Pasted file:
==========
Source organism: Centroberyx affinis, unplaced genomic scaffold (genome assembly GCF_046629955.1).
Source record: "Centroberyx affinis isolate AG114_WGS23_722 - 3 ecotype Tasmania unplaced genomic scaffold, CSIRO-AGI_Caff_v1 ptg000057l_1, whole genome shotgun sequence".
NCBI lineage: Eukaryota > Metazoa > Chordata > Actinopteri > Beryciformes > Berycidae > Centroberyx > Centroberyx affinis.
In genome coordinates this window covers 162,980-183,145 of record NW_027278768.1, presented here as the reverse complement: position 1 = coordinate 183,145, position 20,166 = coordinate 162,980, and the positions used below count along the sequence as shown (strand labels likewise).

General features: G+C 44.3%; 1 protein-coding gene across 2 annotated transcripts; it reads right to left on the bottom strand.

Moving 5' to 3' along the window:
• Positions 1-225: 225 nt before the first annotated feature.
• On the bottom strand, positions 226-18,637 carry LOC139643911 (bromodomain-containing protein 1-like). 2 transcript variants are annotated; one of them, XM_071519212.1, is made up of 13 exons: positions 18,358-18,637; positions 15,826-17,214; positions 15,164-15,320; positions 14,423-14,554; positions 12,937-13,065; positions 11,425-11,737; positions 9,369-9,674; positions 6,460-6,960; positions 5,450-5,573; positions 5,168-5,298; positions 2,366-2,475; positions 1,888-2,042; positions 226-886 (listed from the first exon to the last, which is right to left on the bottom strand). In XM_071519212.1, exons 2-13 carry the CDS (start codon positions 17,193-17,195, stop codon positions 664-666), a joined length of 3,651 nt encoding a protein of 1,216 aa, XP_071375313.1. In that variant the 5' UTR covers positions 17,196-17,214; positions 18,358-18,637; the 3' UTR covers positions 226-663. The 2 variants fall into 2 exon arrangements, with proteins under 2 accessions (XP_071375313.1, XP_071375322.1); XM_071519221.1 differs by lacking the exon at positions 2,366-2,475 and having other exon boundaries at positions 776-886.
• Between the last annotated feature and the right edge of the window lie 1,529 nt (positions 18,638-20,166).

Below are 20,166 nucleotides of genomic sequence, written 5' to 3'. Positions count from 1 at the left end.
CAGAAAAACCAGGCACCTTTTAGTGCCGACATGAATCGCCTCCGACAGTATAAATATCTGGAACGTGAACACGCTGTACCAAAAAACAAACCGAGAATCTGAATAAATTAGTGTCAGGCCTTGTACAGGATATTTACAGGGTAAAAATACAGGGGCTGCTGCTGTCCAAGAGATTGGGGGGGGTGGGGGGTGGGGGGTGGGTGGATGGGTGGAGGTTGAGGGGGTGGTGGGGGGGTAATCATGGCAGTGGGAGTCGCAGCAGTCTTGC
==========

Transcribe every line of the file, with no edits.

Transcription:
Source organism: Centroberyx affinis, unplaced genomic scaffold (genome assembly GCF_046629955.1).
Source record: "Centroberyx affinis isolate AG114_WGS23_722 - 3 ecotype Tasmania unplaced genomic scaffold, CSIRO-AGI_Caff_v1 ptg000057l_1, whole genome shotgun sequence".
NCBI lineage: Eukaryota > Metazoa > Chordata > Actinopteri > Beryciformes > Berycidae > Centroberyx > Centroberyx affinis.
In genome coordinates this window covers 162,980-183,145 of record NW_027278768.1, presented here as the reverse complement: position 1 = coordinate 183,145, position 20,166 = coordinate 162,980, and the positions used below count along the sequence as shown (strand labels likewise).

General features: G+C 44.3%; 1 protein-coding gene across 2 annotated transcripts; it reads right to left on the bottom strand.

Moving 5' to 3' along the window:
• Positions 1-225: 225 nt before the first annotated feature.
• On the bottom strand, positions 226-18,637 carry LOC139643911 (bromodomain-containing protein 1-like). 2 transcript variants are annotated; one of them, XM_071519212.1, is made up of 13 exons: positions 18,358-18,637; positions 15,826-17,214; positions 15,164-15,320; positions 14,423-14,554; positions 12,937-13,065; positions 11,425-11,737; positions 9,369-9,674; positions 6,460-6,960; positions 5,450-5,573; positions 5,168-5,298; positions 2,366-2,475; positions 1,888-2,042; positions 226-886 (listed from the first exon to the last, which is right to left on the bottom strand). In XM_071519212.1, exons 2-13 carry the CDS (start codon positions 17,193-17,195, stop codon positions 664-666), a joined length of 3,651 nt encoding a protein of 1,216 aa, XP_071375313.1. In that variant the 5' UTR covers positions 17,196-17,214; positions 18,358-18,637; the 3' UTR covers positions 226-663. The 2 variants fall into 2 exon arrangements, with proteins under 2 accessions (XP_071375313.1, XP_071375322.1); XM_071519221.1 differs by lacking the exon at positions 2,366-2,475 and having other exon boundaries at positions 776-886.
• Between the last annotated feature and the right edge of the window lie 1,529 nt (positions 18,638-20,166).

Below are 20,166 nucleotides of genomic sequence, written 5' to 3'. Positions count from 1 at the left end.
CAGAAAAACCAGGCACCTTTTAGTGCCGACATGAATCGCCTCCGACAGTATAAATATCTGGAACGTGAACACGCTGTACCAAAAAACAAACCGAGAATCTGAATAAATTAGTGTCAGGCCTTGTACAGGATATTTACAGGGTAAAAATACAGGGGCTGCTGCTGTCCAAGAGATTGGGGGGGGTGGGGGGTGGGGGGTGGGTGGATGGGTGGAGGTTGAGGGGGTGGTGGGGGGGTAATCATGGCAGTGGGAGTCGCAGCAGTCTTGC